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When Separating Art from the Artist Doesn’t Work

> Rhian Sasseen

February 6, 2014

By now, the lines have been drawn. A disturbing number of responses to Dylan Farrow’s February 1 New York Times blog concerning the alleged sexual abuse she suffered as a child at the hands of her father, Woody Allen, have run the gamut of rape culture apologias. Her memories are false; her mother is a whore; it’s all for publicity! But on Twitter and in real life, many of those that believe her, those that defend her, seem to have clung to a response that still acts as an excuse for Allen: love the art, not the artist.

easel

Image: Is it ever possible to fully separate the art from
the artist?/National Gallery of Denmark

This line of thinking insists that there is a clear delineation between creator and created, a rational distance. So many artists are terrible people, the argument goes, that if we were to hold them accountable for their actions we’d have no art left. This may be true—cue to a reel of examples that includes Fitzgerald’s alcoholism, Picasso’s womanizing, the standard modernist bad boy behaviors always trotted out. But in Allen’s case there’s also the seventeen-year-old love interest in Manhattan, the joke about sex with a pair of sixteen-year-old twins in Annie Hall. When sexual abuse is built into the very fabric of your plots and humor, the separation of the artist and the work begins to collapse.

There’s something very boring about the idea that good art necessitates or excuses oppression—please, try a little harder. Be a little more—ahem—creative.

To be an Allen fan is, essentially, a lifestyle choice. A 1979 review of Manhattan, Annie Hall, and Interiors by Joan Didion has been going around the Internet this week, and it’s a perfect summation of what’s so dull about Allen’s work: its invitation to narcissism, its summons to a club built on self-regard. If a film hinges so entirely on congratulating the good taste of its creator, then the fan, too, must have good taste. But art that flatters so uncritically is inherently untrustworthy. As Didion wrote, Allen’s films called forth “a new class in America, a subworld of people rigid with apprehension that they will die wearing the wrong sneaker, naming the wrong symphony, preferring Madame Bovary.”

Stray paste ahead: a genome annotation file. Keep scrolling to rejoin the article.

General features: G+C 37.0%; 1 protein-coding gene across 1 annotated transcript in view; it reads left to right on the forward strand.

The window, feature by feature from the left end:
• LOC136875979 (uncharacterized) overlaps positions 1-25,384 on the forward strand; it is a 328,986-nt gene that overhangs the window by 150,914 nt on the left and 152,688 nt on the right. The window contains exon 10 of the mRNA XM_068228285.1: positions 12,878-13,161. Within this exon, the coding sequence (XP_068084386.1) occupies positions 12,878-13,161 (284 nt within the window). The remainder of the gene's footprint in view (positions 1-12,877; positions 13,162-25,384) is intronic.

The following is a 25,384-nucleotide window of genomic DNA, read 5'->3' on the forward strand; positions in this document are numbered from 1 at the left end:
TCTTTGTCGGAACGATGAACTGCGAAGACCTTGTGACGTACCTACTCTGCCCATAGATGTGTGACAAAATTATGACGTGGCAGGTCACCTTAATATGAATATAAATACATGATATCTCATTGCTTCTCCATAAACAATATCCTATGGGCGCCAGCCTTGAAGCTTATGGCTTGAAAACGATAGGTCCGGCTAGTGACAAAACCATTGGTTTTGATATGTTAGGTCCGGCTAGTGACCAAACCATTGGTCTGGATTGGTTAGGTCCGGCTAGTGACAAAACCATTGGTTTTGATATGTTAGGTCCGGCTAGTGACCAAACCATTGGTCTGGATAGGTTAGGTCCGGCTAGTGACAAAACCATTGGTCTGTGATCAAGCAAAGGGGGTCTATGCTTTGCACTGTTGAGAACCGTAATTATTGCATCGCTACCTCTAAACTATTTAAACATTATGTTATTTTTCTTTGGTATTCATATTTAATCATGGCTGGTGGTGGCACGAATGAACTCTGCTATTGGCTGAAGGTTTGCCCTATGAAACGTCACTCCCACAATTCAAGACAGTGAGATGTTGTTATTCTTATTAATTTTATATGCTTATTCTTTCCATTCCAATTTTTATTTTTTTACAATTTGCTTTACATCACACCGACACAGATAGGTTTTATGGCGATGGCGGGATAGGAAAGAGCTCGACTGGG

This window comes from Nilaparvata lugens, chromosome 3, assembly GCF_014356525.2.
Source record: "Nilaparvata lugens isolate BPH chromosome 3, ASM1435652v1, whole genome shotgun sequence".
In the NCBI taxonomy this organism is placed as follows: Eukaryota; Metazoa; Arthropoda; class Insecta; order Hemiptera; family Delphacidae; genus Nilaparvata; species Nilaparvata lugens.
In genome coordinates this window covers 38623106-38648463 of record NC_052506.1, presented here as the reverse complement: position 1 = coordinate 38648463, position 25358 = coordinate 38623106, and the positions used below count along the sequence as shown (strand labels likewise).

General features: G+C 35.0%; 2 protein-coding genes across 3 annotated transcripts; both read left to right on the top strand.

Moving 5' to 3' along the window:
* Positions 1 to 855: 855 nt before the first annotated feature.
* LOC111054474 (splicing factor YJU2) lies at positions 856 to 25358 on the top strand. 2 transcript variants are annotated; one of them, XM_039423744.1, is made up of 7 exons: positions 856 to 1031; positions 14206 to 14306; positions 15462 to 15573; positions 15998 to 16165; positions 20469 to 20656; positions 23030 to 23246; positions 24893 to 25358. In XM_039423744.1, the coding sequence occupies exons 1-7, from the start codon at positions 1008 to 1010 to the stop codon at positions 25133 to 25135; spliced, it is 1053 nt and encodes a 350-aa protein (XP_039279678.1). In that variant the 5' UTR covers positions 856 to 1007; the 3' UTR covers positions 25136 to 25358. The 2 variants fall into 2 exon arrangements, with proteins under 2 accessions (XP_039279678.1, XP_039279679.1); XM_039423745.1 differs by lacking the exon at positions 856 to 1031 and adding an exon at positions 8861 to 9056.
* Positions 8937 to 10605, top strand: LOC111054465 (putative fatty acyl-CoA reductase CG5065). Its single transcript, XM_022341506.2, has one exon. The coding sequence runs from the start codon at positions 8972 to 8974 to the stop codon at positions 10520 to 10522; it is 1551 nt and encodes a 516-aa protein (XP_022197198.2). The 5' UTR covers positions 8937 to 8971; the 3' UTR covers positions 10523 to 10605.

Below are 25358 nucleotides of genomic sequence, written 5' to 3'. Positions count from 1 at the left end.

This is what a defense of Allen’s films now means: that you have been so seduced by their style that you are willing to overlook the abuse that infuses their aesthetic. Why has the response to Allen’s work veered so far from the response to R. Kelly’s, another recently reconsidered abuser? Audiences—often white, male audiences—fetishize Kelly’s work in a different way than they do Allen’s; it is safer to disavow Kelly’s oeuvre because it has always been played as an other, as a joke, while in Allen’s movies, they see themselves.

“I’m open-minded about sex,” Allen told People in a 1976 interview. “If anything, I’m below reproach. I mean, if I was caught in a love nest with 15 12-year-old girls tomorrow, people would think, yeah, I always knew that about him.” (Compare, across the pond, Jimmy Saville’s thinly veiled public admissions that he sexually abused young children, which execs at the BBC studiously ignored for decades, until they didn’t.) How is this funny? How is this rakish? How is this at all appealing?

Woody Allen’s humor, plot points, and characters have long reflected a nauseating attitude towards girls and young women—think of his first wife, the “Dread Mrs. Allen” (charming), who sued him for defamation when he joked about her sexual assault. The age gaps between his male characters and their leading ladies (Whatever Works, with Larry David berating Evan Rachel Wood over her intelligence, is particularly galling.) Even his supposedly “intellectual” roles for women—yes, even Annie Hall—are a kind of wish fulfillment, characters who literally parrot Allen’s words and exist more to puff up Allen and his stand-ins—intelligent women want to sleep with Woody Allen!—than as fully formed protagonists. Now that we’re being forced to reexamine the idea that Allen’s personal life might very well reflect what he’s long hinted at, do you really want to stay in the clubhouse?


Rhian Sasseen is assistant editor of The Baffler.

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